South Africa: Targeted law is already scoring big wins against domestic fakes

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Legal framework


The Counterfeit Goods Act 37/1997 (CGA) aims to combat the trade in counterfeit goods. It was implemented in conjunction with amendments to the Merchandise Marks Act 17/1941 (MMA), which had hitherto been the principal weapon used to deal with counterfeit goods. All provisions of the MMA concerning counterfeit goods have now been stripped, and their counterparts are found in the CGA.

Before the CGA, the only pieces of domestic legislation that provided any measure of relief against trade in counterfeit goods were the MMA, the Copyright Act 1978 and the Trademarks Act 1993. The provisions of those acts have largely been found wanting as they create offences only in respect of some forms of trading in counterfeit goods. They also lack appropriate and effective mechanisms, procedures and penalties that are appropriate for combating trade in counterfeit goods.

Purpose of the act: The CGA is intended to enable owners of registered trademarks, copyrights and marks protected under the MMA to take action against the counterfeiting of their products and provide for streamlined and effective enforcement measures. It brings South Africa into compliance with certain provisions of the Agreement on Trade-Related Aspects of Intellectual Property Rights, to which it is a party.

Functioning of the act: The CGA provides for inspectors to search and enter premises to seize counterfeit goods. It is an offence for a person to have counterfeit goods in his or her possession or control, or to exhibit such goods in public for the purposes of trade.

Proceedings in terms of the CGA are subject to strict technical requirements and deadlines. Once the holder or licensee of an IP right has lodged a complaint with a designated inspector, the latter may obtain a warrant to enter and inspect any premises or vehicle and to seize and confiscate any suspected counterfeit goods located therein. If a prosecution or civil proceedings do not go ahead, the seized goods are released.

Practical definition of counterfeit goods

In practical terms, ‘counterfeit goods’ are defined to be goods unlawfully bearing or embodying a trademark or the copyright of another without authorisation or having the appearance of the goods of another. To constitute an act of counterfeiting, the act must infringe (or give rise to the infringement of) a trademark right, copyright or both.

Counterfeit goods in practice

Counterfeit goods are imitations of goods embodying an IP right, or goods bearing spurious marks, that are infringing articles in respect of an IP right (ie, the person manufacturing, producing or making the goods, or applying the subject matter of an IP right to them, in so doing commits an act of copyright or trademark infringement, or an act contravening the MMA).

The CGA does not extend to rights conferred by the Patents Act or the Designs Act.

Initiating seizure of counterfeit goods

Provision is made for the appointment of inspectors, namely:

  • any police official as defined in Section 1(1) of the Criminal Procedure Act that has the rank of sergeant or higher;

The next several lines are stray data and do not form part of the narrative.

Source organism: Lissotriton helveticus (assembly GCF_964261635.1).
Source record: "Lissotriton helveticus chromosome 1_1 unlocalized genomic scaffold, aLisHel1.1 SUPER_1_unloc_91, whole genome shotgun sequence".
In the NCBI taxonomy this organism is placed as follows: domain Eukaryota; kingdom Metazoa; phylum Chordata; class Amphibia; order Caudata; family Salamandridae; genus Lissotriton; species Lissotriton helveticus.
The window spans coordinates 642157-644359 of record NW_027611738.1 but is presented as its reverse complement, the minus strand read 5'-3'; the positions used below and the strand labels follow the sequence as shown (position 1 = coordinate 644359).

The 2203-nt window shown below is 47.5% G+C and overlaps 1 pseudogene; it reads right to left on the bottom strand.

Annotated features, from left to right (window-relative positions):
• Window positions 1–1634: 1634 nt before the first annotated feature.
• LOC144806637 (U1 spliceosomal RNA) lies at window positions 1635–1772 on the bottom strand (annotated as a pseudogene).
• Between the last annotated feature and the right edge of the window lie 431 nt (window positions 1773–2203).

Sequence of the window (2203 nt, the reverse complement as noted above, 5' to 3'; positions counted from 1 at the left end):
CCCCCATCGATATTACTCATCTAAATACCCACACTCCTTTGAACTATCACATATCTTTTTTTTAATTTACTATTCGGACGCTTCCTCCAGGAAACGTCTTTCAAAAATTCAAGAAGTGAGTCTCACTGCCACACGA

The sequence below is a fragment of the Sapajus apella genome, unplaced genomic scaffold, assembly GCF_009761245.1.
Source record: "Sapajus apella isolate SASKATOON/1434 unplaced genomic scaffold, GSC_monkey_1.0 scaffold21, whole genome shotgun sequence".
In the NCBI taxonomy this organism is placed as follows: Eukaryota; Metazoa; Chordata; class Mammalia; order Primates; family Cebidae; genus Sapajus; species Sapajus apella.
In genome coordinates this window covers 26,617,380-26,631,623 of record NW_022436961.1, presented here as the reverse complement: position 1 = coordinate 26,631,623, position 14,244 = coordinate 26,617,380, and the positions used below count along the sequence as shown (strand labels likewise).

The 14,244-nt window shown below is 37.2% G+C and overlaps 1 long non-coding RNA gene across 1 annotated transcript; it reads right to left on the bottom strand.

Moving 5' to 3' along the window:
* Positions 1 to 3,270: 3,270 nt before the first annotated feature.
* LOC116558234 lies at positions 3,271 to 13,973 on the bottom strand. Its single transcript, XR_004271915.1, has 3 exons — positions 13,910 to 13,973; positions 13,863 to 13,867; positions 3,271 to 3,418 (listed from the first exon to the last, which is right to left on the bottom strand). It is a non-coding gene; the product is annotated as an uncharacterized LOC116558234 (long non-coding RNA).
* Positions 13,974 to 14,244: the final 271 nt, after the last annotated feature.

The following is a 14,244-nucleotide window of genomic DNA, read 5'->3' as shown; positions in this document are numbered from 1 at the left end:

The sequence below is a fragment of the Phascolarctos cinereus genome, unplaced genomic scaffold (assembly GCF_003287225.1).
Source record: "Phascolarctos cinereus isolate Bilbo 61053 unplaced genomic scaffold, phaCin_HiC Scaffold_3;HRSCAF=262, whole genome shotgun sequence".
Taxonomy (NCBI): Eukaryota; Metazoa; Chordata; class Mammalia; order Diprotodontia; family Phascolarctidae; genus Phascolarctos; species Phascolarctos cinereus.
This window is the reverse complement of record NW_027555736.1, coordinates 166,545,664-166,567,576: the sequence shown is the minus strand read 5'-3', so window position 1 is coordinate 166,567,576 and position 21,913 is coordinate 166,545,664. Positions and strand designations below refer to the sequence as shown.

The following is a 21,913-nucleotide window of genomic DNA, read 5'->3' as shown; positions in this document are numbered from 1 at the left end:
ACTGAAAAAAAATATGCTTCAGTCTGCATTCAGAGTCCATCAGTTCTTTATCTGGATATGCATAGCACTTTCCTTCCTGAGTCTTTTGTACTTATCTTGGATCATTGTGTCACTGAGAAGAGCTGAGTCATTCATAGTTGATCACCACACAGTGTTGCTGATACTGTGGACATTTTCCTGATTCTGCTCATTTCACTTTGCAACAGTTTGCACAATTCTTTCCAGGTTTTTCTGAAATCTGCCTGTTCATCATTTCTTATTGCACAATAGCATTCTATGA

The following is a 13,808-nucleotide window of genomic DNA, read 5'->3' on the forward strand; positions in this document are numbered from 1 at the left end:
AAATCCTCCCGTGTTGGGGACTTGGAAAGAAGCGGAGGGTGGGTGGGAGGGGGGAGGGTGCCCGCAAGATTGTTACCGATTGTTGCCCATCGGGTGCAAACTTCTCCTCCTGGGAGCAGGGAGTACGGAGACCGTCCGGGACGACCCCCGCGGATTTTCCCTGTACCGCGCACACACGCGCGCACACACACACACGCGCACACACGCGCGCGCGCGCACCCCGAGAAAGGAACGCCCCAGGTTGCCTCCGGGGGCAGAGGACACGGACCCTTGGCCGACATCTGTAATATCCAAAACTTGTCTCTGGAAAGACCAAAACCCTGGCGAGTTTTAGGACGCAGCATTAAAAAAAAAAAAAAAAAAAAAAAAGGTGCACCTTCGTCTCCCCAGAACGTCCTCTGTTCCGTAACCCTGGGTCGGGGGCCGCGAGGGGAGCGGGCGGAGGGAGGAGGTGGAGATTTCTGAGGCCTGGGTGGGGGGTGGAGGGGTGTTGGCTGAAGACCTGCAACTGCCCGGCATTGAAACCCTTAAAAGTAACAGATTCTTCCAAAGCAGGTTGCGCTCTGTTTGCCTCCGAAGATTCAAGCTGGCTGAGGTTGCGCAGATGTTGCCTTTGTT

• certain customs and excise officials; and
  • any person designated as an inspector by the minister of trade and industry in a notice published in the Government Gazette.

Inspectors have wide-ranging powers to search for, seize and detain goods that are suspected to be counterfeit.

The CGA confers certain powers on inspectors, either acting on their own initiative or after having received a complaint by a person who has an interest in the goods that are the target of counterfeiting. Provided that there are reasonable grounds to believe that an act of dealing in counterfeit goods is taking place, inspectors may enter any premises or vehicle and search for counterfeit goods and seize and remove goods that are (or that are reasonably suspected of being) counterfeit.

Dealing in counterfeit goods

The CGA prohibits certain conduct relating to counterfeit goods, including:

  • having goods in the possession or control of any person in the course of business for the purpose of dealing in them;
  • manufacturing, producing or making goods except for the private and domestic use of the person by whom they were manufactured, produced, or made;
  • selling, hiring out, bartering or exchanging goods, or offering or exposing goods for sale, hire, barter or exchange;
  • exhibiting goods in public for the purposes of trade;
  • distributing goods;
  • importing goods into or through South Africa, or exporting goods from or through South Africa, except for the private and domestic use of the importer or exporter, respectively; or
  • in any manner disposing of goods in the course of trade.

Section 2(2) of the CGA, which is the heart of the act, provides that any person who performs or engages in any prohibited conduct relating to counterfeit goods will be guilty of an offence if:

  • at the time of the act or conduct, he or she knew (or had reason to suspect) that the goods to which the act or conduct relates were counterfeit; or
  • he or she failed to take all reasonable steps to avoid any act or conduct of the nature contemplated in Section 2(1) from being performed or engaged in with reference to counterfeit goods.

Lodging a complaint with an inspector

A complainant is a person that has an interest in protected goods (including his or her lawyer, agent or representative) regardless of whether the interest is as the holder or licensee of an IP right, or as an importer, exporter or distributor of protected goods. It is common practice for lawyers to depose to the affidavit of complaint on behalf of the rights holder. Under the CGA, such person is entitled to lodge a complaint with an inspector.